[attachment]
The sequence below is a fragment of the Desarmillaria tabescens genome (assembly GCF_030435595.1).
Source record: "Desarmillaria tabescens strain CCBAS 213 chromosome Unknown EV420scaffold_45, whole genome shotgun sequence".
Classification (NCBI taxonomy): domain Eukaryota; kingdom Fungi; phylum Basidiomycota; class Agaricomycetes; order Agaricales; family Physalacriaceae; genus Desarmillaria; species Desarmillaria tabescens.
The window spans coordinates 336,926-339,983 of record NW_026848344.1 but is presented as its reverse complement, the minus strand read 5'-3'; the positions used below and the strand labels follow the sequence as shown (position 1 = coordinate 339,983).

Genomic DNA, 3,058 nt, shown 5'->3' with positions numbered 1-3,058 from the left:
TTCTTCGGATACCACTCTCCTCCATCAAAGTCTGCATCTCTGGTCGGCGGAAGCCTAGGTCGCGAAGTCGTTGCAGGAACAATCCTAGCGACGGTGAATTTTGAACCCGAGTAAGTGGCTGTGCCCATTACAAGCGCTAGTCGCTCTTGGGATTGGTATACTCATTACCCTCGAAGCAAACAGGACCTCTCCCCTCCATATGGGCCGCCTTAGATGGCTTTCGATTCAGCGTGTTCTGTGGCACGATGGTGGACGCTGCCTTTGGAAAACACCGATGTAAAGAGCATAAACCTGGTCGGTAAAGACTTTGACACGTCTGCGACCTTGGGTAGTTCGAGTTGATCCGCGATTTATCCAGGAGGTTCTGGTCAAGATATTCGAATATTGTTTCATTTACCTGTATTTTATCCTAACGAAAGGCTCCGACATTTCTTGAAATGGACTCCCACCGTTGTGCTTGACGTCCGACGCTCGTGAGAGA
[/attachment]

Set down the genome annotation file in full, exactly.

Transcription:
The sequence below is a fragment of the Desarmillaria tabescens genome (assembly GCF_030435595.1).
Source record: "Desarmillaria tabescens strain CCBAS 213 chromosome Unknown EV420scaffold_45, whole genome shotgun sequence".
Classification (NCBI taxonomy): domain Eukaryota; kingdom Fungi; phylum Basidiomycota; class Agaricomycetes; order Agaricales; family Physalacriaceae; genus Desarmillaria; species Desarmillaria tabescens.
The window spans coordinates 336,926-339,983 of record NW_026848344.1 but is presented as its reverse complement, the minus strand read 5'-3'; the positions used below and the strand labels follow the sequence as shown (position 1 = coordinate 339,983).

Genomic DNA, 3,058 nt, shown 5'->3' with positions numbered 1-3,058 from the left:
TTCTTCGGATACCACTCTCCTCCATCAAAGTCTGCATCTCTGGTCGGCGGAAGCCTAGGTCGCGAAGTCGTTGCAGGAACAATCCTAGCGACGGTGAATTTTGAACCCGAGTAAGTGGCTGTGCCCATTACAAGCGCTAGTCGCTCTTGGGATTGGTATACTCATTACCCTCGAAGCAAACAGGACCTCTCCCCTCCATATGGGCCGCCTTAGATGGCTTTCGATTCAGCGTGTTCTGTGGCACGATGGTGGACGCTGCCTTTGGAAAACACCGATGTAAAGAGCATAAACCTGGTCGGTAAAGACTTTGACACGTCTGCGACCTTGGGTAGTTCGAGTTGATCCGCGATTTATCCAGGAGGTTCTGGTCAAGATATTCGAATATTGTTTCATTTACCTGTATTTTATCCTAACGAAAGGCTCCGACATTTCTTGAAATGGACTCCCACCGTTGTGCTTGACGTCCGACGCTCGTGAGAGA